Let’s first dispense with the opening hook by asking: Was Rutgers University acting “chicken” when it (finally?) chose to fire Coach Mike Rice only after public outrage over events that took place last year? Whether or not the masses agree that Rice should have been fired immediately last year when school officials first learned of his conduct toward his basketball players, there is no denying the tremendous role that social media played in the termination. But buried in the emotional outrage and sports talk is also a significant lesson to be learned by employers when it comes to how and when termination decisions are made.
College basketball insider Gary Parrish (cbssports.com) penned – well, really, typed – a terrifically-succinct piece that frames the issue: “[T]hese days it’s possible to survive an inexplicable act, but the reaction to that act will get you almost every time.” Parrish describes what has, by now, been clear to all of us: whether right or wrong, Rice was fired because of the intense social media backlash to the released video clips, and not because of what those clips showed.
Some might say that the story highlights the benefits of social media; that, however it happened and whatever prompted it, the employer ended up getting the employment result (Rice’s departure) correct, thanks to the impact of social media. But the larger issue for employers to consider is whether there is a consequence to waiting to make the decision like Rutgers did. And not simply from a public relations standpoint.
Suppose your employee has an employment contract that gives the employee severance if he is terminated without “cause”, and provides for no severance if he is terminated for “cause”. The term “cause” is defined in different ways, but typically requires more than simply “I don’t think he did a good job”. Assuming those contract provisions in Rutgers’ case, Rice was arguably not terminated because of the conduct displayed in the video clips that might trigger the “cause” provision. Instead, Rice was only suspended at the time and then allowed to return to work.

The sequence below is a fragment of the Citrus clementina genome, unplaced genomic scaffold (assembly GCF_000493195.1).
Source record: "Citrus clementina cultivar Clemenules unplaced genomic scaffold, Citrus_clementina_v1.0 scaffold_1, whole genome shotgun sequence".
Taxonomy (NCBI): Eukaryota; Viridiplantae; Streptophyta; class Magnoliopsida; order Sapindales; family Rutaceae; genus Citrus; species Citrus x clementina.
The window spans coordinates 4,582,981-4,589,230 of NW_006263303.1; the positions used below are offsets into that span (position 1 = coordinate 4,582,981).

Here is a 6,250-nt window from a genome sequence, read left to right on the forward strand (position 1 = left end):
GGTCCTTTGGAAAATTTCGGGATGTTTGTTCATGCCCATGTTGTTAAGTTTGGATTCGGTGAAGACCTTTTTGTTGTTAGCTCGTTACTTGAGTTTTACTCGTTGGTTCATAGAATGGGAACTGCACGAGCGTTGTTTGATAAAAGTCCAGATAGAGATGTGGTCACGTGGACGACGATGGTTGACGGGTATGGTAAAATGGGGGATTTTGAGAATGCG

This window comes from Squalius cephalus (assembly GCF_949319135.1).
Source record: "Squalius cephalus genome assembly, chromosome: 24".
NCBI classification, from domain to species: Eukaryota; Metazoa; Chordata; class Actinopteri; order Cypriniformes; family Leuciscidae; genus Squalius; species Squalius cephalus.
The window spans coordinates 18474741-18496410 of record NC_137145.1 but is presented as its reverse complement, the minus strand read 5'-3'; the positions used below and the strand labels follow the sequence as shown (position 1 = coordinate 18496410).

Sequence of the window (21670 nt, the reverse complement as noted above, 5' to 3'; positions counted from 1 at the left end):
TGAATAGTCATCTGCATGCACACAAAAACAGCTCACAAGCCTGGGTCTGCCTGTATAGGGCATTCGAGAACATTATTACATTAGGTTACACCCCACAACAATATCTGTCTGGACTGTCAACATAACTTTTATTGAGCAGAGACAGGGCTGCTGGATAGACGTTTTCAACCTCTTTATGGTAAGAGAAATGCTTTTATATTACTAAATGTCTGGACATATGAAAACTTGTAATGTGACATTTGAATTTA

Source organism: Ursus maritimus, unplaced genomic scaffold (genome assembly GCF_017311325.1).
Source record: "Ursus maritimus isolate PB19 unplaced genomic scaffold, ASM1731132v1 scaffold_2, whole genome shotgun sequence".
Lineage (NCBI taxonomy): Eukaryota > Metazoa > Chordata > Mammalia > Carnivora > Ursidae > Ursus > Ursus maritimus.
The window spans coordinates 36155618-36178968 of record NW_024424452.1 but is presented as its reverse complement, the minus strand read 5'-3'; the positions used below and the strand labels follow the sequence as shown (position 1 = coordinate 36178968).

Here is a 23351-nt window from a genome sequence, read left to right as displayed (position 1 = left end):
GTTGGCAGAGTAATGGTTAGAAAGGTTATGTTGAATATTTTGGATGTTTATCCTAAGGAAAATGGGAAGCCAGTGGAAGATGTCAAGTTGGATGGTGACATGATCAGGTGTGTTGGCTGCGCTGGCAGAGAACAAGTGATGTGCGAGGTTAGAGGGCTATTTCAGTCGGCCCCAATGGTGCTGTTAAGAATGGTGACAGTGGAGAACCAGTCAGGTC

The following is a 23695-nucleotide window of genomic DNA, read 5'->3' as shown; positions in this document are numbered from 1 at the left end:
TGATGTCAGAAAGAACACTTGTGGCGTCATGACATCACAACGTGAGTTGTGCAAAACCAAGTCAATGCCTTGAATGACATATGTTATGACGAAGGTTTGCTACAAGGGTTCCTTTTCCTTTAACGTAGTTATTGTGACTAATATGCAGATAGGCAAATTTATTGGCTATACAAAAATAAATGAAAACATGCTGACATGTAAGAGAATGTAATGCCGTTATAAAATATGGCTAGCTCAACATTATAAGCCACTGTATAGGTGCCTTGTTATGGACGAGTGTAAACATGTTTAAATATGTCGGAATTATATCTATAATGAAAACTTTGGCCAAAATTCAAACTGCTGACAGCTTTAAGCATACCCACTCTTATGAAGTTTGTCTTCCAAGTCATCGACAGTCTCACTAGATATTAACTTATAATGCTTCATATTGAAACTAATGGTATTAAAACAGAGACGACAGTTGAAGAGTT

Rice was terminated later on, but one might argue that the eventual termination was not for “cause” because the underlying “cause” conduct was addressed with the prior suspension, and no similar conduct had taken place since then (as far as we know). That argument would say that he was fired instead because of public relations, public outcry, social media backlash, etc. If that argument holds, and the termination is not deemed to be because of the “cause” ground, the employer (Rutgers) could be on the hook for contractual severance owed in the case of a termination that is without “cause”. Depending on the amounts at stake, significant financial consequences indeed.
Employer Take Away: What should you as an employer take away from this development?
Clearly, any termination-related decision should be considered and reviewed seriously by the appropriate personnel. But the timing of your decision is a significant factor to include in that consideration and review. As noted above, the timing of the termination may impact whether the departing employee is owed any severance or anything else under your company’s contract or policy. And timing will also affect your ability to defend a termination decision in a lawsuit, since it may be harder to defend against claims of discrimination or retaliation when the act that you contend served as the basis for the termination decision happened a good amount of time before the termination was effectuated by you.
So you should ask yourself two questions when considering an employee termination:
1. Can you articulate (and justify) the true reason for making a termination decision?
2. Have you acted timely, and reasonably, in carrying out the termination decision?
If you cannot answer “yes” to both questions, you may go from a cute little chicken and rice helping to a much larger beef with your company.